Not so here. I might go through my entire supply of Pepto-Bismol tablets. Every restaurant has the same menu, a sort of greatest-hits-of-Italy, with the So-So Seafood on page one and the Pedestrian Pizza at the back. I spent a lot of time looking at menus today--all for purposes of research; all for you, dear reader. There were variations in price but, two Chinese restaurants aside, the offerings were entirely uniform. From my quick glances at various diners' plates, I have to say the general quality looked middling at best. Below Olive Garden-level.

This evening, I went to a restaurant recommended by Arthur. You'd think that if it's been open for at least forty-some years, they're probably doing something right and the food's probably fairly authentic and semi-tasty. But my lasagne bore the distinctive pockmarks of microwave reheating. They didn't even bother to remove it from the Lexan glass bowl before serving it. As for the roast chicken, I strongly suspect it was neither roast nor chicken but one of the semi-domesticated pigeons from the Piazza San Marco, boiled in fetid canal water.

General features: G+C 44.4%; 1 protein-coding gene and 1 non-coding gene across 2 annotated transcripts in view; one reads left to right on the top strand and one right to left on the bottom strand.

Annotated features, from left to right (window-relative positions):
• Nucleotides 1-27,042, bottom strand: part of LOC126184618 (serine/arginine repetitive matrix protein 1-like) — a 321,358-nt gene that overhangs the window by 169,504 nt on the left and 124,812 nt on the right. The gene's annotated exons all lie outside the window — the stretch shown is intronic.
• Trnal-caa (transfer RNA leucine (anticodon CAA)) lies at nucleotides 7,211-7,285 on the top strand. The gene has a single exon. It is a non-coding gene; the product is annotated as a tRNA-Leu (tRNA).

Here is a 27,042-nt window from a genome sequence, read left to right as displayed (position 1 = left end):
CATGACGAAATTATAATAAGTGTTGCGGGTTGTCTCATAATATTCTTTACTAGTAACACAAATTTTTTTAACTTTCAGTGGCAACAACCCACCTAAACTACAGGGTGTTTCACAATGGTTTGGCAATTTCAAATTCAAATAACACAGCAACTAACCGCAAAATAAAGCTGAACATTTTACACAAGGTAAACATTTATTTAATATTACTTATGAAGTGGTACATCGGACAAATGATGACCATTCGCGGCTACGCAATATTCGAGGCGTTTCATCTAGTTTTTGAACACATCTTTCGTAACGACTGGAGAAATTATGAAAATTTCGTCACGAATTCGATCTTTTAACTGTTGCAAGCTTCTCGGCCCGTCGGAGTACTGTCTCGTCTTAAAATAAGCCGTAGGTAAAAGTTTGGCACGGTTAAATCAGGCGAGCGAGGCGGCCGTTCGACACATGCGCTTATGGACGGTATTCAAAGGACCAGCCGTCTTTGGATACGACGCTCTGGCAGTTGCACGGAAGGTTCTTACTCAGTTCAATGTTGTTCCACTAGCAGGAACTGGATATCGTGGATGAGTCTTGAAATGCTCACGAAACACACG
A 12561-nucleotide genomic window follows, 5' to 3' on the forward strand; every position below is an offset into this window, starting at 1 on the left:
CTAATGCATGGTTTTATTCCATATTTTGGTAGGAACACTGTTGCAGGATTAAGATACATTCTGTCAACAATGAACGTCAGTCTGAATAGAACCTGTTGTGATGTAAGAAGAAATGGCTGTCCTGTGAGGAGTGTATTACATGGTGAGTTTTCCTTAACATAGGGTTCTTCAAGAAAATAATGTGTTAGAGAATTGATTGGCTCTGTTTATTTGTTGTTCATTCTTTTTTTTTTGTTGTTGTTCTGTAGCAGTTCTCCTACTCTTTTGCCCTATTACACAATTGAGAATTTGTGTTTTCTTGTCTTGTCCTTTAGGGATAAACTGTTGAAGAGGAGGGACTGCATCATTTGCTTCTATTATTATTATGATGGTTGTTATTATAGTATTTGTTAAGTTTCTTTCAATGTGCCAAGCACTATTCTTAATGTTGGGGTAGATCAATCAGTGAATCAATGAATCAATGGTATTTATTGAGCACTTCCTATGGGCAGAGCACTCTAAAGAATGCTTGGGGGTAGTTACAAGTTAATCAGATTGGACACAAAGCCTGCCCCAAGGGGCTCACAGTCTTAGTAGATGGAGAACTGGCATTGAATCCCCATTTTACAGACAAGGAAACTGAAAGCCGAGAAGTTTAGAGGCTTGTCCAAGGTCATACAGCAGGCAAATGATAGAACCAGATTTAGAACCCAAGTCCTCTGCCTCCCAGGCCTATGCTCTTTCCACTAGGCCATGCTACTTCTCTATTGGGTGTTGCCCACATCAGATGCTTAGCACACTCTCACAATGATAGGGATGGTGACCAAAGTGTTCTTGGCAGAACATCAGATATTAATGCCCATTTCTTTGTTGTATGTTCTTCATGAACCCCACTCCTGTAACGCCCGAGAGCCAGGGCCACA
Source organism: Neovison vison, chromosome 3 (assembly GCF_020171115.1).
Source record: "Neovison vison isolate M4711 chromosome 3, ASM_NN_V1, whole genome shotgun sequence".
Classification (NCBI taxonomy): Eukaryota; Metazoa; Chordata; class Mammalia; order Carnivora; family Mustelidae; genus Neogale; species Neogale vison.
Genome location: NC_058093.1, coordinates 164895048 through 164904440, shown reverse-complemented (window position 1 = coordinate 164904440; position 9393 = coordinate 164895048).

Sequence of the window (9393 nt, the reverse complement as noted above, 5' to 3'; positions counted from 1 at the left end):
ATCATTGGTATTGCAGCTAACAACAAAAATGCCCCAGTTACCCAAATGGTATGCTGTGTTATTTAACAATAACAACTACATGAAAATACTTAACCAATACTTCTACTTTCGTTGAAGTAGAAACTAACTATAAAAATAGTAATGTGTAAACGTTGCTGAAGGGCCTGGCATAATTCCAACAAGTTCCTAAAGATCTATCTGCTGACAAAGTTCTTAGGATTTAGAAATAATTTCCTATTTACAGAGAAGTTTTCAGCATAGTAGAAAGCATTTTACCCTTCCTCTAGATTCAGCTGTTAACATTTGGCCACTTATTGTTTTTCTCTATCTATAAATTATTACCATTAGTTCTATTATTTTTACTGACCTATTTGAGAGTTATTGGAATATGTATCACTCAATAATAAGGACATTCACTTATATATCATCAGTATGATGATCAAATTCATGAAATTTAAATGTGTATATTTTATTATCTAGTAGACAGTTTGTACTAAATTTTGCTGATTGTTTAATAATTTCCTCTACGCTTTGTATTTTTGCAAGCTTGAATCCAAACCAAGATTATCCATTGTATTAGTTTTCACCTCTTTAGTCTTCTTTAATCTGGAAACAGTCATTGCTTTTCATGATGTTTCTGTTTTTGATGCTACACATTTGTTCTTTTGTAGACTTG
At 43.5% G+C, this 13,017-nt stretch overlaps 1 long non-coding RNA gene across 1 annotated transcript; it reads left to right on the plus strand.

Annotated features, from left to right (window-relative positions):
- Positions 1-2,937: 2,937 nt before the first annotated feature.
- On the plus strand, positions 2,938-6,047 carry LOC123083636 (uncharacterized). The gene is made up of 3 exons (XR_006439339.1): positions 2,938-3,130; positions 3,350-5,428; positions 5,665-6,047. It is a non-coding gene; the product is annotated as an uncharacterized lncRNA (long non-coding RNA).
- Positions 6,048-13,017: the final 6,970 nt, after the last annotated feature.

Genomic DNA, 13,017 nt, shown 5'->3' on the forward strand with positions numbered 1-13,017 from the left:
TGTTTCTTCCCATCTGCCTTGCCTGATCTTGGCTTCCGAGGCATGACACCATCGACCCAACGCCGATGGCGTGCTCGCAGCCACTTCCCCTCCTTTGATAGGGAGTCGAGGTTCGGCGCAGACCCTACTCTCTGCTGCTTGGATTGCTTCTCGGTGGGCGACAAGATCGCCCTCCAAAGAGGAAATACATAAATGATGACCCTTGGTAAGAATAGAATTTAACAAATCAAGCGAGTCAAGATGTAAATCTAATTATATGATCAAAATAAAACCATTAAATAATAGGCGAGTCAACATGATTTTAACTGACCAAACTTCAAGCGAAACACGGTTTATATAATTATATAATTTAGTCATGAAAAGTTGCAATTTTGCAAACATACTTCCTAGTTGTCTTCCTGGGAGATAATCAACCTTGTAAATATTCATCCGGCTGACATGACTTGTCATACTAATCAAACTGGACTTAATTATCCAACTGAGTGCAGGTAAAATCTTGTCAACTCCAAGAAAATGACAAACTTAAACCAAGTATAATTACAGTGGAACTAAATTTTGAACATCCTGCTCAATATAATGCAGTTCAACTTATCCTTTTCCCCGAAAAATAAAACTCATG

Even the gondolas have let me down. Recall that evocative paragraph from Arthur.

I made a truly valiant effort to like this place: I spent an hour or so this evening looking for an after-dark gondola, confident that the mere sight would change my mind (and also hopeful at that same moment, a ravishing, mysterious contessa would emerge from the shadows like a stealth siren, taking me by the hand and leading me into said gondola, which would take us to her opulent villa, etc., etc.).

But I did not see a single gondola after dark. Not with a lantern or otherwise. Not by the Rialto Bridge, not by the bridge by the train station, not in the big gondola-gathering spot by the Hard Rock Cafe. Niente.